Customer Review

174 of 187 people found the following review helpful
5.0 out of 5 stars "Blockbuster" book...?, 11 Mar 2010
This review is from: Heresy (Hardcover)
The press notes that accompanied this book claims that it will be a "blockbuster". I think that's wishful thinking on the part of the publisher, but that's okay. True "blockbuster" books are accessible to all readers, like "The DaVinci Code" and "Love Story". They tend to "read" like the movie scripts they often become.

No, I don't think "Heresy" will become a mega-bestseller. It is much too deeply plotted and written to appeal to the average reader. I'm not saying this in a snobbish way; I just think the reader of "Heresy" must have a fairly good background in Tudor/Church history in order to understand it and enjoy it.

"Heresy" is set in Oxford in the mid-1580's, with a prologue set about ten years earlier in Naples. The main character, Giordano Bruno, a "monk, scientist, philosopher, and magician", begins questioning the teachings of the Roman Catholic Church a little too deeply - particularly in regard to Copernicus's beliefs about the earth revolving around the sun, rather than vise-versa - and departs his monastery one step before the Inquisition. He works his way to England as a "traveling scholar" and finds himself in Oxford, hired by the English government to help expose Catholics still worshiping in secret. Even though Elizabeth has been on the throne for thirty years or so and the English church is well established, her government is afraid of Catholic elements championing her cousin, Catholic Mary, Queen of Scotland, as the REAL ruler of England.

Bruno comes to Oxford, to Lincoln College (a real Oxford college) with a larger group. Soon scholars at Lincoln begin to be killed in rather disgusting ways and Bruno steps up to help find the murderer. Add in the various personalities always present "in college", as well as the various religious factions, and it turns out that very few people are who they say they are or the religions they profess to practice.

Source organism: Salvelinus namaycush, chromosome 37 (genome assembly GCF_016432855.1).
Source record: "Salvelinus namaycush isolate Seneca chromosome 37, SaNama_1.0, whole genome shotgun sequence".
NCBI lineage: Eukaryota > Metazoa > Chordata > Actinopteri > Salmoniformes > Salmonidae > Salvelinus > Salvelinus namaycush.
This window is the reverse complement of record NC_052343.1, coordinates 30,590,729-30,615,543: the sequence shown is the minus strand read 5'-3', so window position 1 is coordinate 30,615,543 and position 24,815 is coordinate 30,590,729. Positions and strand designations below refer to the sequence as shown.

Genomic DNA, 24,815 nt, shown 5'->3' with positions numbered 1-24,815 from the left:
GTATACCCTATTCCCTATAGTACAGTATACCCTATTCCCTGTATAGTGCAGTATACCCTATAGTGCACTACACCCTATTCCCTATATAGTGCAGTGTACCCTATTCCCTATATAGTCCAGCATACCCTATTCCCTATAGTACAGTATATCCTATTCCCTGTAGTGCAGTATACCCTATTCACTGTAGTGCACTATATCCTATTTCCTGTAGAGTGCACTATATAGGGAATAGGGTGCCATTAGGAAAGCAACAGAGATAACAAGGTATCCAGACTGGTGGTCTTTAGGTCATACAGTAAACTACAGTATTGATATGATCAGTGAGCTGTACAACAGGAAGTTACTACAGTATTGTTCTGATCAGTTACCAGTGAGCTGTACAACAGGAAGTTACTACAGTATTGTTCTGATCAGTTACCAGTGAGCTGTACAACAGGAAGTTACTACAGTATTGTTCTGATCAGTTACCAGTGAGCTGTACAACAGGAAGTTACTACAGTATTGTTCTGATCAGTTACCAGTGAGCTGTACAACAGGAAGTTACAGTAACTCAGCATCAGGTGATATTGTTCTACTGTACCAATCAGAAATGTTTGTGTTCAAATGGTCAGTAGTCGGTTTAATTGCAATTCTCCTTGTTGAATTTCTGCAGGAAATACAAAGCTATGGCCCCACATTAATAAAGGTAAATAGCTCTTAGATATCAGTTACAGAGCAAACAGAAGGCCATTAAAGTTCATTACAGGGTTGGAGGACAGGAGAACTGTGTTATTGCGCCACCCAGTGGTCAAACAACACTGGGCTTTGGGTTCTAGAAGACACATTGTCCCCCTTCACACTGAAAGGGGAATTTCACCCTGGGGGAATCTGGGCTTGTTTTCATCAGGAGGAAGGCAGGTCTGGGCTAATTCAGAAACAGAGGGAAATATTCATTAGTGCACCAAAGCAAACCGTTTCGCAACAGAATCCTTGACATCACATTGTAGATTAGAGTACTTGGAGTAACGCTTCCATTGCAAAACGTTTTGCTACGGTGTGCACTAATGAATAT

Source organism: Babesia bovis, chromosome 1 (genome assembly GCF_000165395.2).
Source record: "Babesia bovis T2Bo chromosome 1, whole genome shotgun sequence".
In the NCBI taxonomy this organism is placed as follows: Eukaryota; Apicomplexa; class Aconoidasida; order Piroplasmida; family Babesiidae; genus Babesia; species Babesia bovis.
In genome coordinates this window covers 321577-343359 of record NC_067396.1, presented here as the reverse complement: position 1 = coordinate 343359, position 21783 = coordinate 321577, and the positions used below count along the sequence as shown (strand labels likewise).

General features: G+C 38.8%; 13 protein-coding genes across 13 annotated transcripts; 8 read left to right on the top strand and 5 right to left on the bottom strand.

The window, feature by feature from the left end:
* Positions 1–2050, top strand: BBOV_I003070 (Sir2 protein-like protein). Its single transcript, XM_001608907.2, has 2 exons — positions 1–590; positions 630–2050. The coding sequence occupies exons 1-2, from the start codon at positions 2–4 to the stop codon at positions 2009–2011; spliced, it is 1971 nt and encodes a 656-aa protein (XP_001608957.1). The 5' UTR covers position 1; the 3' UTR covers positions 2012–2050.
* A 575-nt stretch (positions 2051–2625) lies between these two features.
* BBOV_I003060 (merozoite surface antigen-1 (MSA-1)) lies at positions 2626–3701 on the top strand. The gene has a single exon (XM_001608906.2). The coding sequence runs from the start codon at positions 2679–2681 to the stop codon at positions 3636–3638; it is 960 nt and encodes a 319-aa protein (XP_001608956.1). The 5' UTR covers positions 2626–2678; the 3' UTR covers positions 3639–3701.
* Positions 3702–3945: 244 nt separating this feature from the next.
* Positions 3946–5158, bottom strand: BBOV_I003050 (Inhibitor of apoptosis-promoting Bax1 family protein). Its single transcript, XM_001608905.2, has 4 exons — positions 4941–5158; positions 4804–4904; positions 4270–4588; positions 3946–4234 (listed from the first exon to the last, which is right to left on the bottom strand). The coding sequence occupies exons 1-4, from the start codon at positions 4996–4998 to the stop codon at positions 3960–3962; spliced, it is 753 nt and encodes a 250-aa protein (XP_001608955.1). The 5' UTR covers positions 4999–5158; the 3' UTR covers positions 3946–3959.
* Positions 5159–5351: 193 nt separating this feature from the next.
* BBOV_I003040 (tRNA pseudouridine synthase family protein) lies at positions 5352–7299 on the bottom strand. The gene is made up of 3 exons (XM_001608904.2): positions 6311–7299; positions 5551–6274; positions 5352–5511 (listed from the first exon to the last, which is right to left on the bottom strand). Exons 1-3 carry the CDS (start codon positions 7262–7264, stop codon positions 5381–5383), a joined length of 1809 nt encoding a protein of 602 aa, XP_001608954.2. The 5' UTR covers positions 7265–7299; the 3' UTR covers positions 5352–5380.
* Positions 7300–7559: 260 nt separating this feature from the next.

It all adds up to a very interesting story, with a little love interest for Bruno. It's worth reading by those who will appreciate it.
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Showing 1-7 of 7 posts in this discussion
Initial post: 24 Dec 2010 14:14:05 GMT
Last edited by the author on 24 Dec 2010 14:15:12 GMT
You mention that Lincoln College in Oxford is real, but are possibly unaware that so was Giordano Bruno. Later he returned to the Continent and eventually (on 17 February 1600) he was burned at the stake on the Campo dei Fiori by the secular authorities for the city of Rome, on orders from Pope Clement VIII, although these appear to have remained unaware of his earlier activities in England, since the charges levelled against him were entirely separate. If you find the meeting points of historical reality and historical fruth or conjecture interesting (understandably, Bruno's life remains pretty shadowy), I can strongly recommend John Bossy's excellent book, 'Giordano Bruno and the Embassy Affair' (Vintage, 1991; ISBN 0 09 914381 X).

In reply to an earlier post on 24 Dec 2010 14:28:17 GMT
Jill Meyer says:
Thanks! I just ordered it from AmazonUSA - where I live - because the book is still in print in the States. I'm looking forward to reading it next week. There are a couple of other books about Bruno - I really had no idea he was a real historical figure - but Bossy's book seems to be the highest rated.

Posted on 26 Jan 2012 20:55:28 GMT
Jill Wallis says:
I really enjoyed this book- interesting and totally gripping.

In reply to an earlier post on 24 Feb 2012 16:11:26 GMT
Eileen Shaw says:
So pleased to come across this information. I've been looking for a definitive book on the real Giordano Bruno for ages. Thanks Sandro, and thanks to Jill for hosting the information.

In reply to an earlier post on 24 Feb 2012 21:38:04 GMT
Jill Meyer says:
Eileen, he's a good writer and I think you'll enjoy the book. First rate historical fiction.

In reply to an earlier post on 26 Dec 2013 09:08:39 GMT
S J Parris is a woman!

In reply to an earlier post on 26 Dec 2013 14:37:12 GMT
Jill Meyer says:
Thanks for the note, Adictive, and for letting me know Ms Parris is a woman. I think I sort of found that out a few months ago and was a bit shocked, though I don't know why I was shocked

Hope you enjoyed the book.
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Jill Meyer
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